A report found that law enforcement agencies around the country are requesting military gear to "prepare" for extreme weather.
You know the saying, “Never let a good crisis go to waste?” It appears that law enforcement agencies around the country have taken that famous Winston Churchill quote to heart. According to a report from HuffPost, police agencies have been using climate change and the looming risk of extreme weather and environmental disaster as a reason to add military equipment to their arsenal.
HuffPost obtained hundreds of requests for armored vehicles sent by local law enforcement agencies to the Defense Department in 2017 and 2018. Within those requests, a trend emerged: mentions of outlier weather events, including catastrophic storms, flooding, fires, and other devastating natural disasters. Storms are coming, the requests reasoned, and police need to be prepared to deal with them. This is a drastic departure from previous years, during which the risk of extreme weather was rarely mentioned.
So what changed? Well, for one, there was an adjustment made to the 1033 Program, which was created in 1996 and allows police to make requests for military vehicles and combat equipment, including firearms. Last year, though, Congress changed the language of the bill to dictate that “applications that request vehicles used for disaster-related emergency preparedness, such as high-water rescue vehicles, should receive the highest preference.”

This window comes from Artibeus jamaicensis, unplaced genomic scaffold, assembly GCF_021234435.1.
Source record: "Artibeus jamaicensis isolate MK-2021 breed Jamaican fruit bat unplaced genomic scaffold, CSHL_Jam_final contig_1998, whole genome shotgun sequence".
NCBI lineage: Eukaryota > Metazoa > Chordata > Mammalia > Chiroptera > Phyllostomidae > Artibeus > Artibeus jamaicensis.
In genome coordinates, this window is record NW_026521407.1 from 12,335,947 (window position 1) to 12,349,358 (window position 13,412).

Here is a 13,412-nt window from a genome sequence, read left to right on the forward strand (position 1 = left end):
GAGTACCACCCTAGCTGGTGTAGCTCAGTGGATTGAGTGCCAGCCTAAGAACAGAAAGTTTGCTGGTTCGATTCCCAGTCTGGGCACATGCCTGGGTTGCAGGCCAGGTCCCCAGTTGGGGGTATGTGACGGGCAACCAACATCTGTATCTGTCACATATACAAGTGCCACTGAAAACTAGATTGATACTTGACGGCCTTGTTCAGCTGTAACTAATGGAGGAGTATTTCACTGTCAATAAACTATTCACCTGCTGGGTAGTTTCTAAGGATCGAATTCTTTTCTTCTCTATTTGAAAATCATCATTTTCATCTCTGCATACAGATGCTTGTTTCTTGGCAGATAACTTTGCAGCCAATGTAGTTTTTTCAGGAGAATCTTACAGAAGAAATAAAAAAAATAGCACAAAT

HuffPost notes that while this language was recently added, the Defense Department may have been tipping off police departments even earlier. The fact that the last few years have seen police departments listing potential natural disasters as justification for their request suggests this to be the case. Invoking a recent disaster or mentioning the threat of extreme weather seems to be a rubber stamp to get an armored vehicle, and there are no checks in place to ensure that is actually what the equipment is being used for.
In fact, it seems like the cops have found plenty of other reasons to actually put the gear to use. According to HuffPost, police in Iowa City, Iowa, obtained a mine-resistant vehicle for “rescue, recovery, and transport” reasons, but in reality have used it to break up protests and serve warrants in a predominantly Black neighborhood.
Earlier this year, Congress had the opportunity to curtail the 1033 Program and stop the flow of military equipment into communities across the country. Instead, not only did a vote to restrict this transfer process fail, but Congress laid out the new groundwork for police to arm themselves under the guise of preparing for climate change. Extreme weather is getting worse and more common, and it seems police now know to mention that if they want to get their hands on equipment built for war. And in the end, it appears more likely that equipment will be rolled out to subdue climate protesters and activists trying to save the planet than to actually save people affected by climate-related disasters.